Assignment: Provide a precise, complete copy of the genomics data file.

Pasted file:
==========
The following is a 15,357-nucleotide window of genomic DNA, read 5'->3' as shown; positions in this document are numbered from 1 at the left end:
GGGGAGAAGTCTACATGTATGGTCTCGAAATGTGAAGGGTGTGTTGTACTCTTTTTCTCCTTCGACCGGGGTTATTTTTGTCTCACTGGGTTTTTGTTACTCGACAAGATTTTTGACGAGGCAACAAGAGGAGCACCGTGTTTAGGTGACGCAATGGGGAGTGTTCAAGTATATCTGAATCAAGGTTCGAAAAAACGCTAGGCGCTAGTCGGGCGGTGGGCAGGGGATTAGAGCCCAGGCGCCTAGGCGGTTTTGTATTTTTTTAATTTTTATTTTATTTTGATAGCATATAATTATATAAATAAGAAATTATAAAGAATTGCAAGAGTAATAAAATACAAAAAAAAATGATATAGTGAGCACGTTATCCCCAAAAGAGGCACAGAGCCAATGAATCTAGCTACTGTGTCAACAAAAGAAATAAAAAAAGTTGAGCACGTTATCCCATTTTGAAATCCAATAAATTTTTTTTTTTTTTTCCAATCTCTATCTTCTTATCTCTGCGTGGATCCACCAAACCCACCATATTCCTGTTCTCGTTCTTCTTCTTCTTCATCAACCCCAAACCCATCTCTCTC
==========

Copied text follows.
The following is a 15,357-nucleotide window of genomic DNA, read 5'->3' as shown; positions in this document are numbered from 1 at the left end:
GGGGAGAAGTCTACATGTATGGTCTCGAAATGTGAAGGGTGTGTTGTACTCTTTTTCTCCTTCGACCGGGGTTATTTTTGTCTCACTGGGTTTTTGTTACTCGACAAGATTTTTGACGAGGCAACAAGAGGAGCACCGTGTTTAGGTGACGCAATGGGGAGTGTTCAAGTATATCTGAATCAAGGTTCGAAAAAACGCTAGGCGCTAGTCGGGCGGTGGGCAGGGGATTAGAGCCCAGGCGCCTAGGCGGTTTTGTATTTTTTTAATTTTTATTTTATTTTGATAGCATATAATTATATAAATAAGAAATTATAAAGAATTGCAAGAGTAATAAAATACAAAAAAAAATGATATAGTGAGCACGTTATCCCCAAAAGAGGCACAGAGCCAATGAATCTAGCTACTGTGTCAACAAAAGAAATAAAAAAAGTTGAGCACGTTATCCCATTTTGAAATCCAATAAATTTTTTTTTTTTTTTCCAATCTCTATCTTCTTATCTCTGCGTGGATCCACCAAACCCACCATATTCCTGTTCTCGTTCTTCTTCTTCTTCATCAACCCCAAACCCATCTCTCTC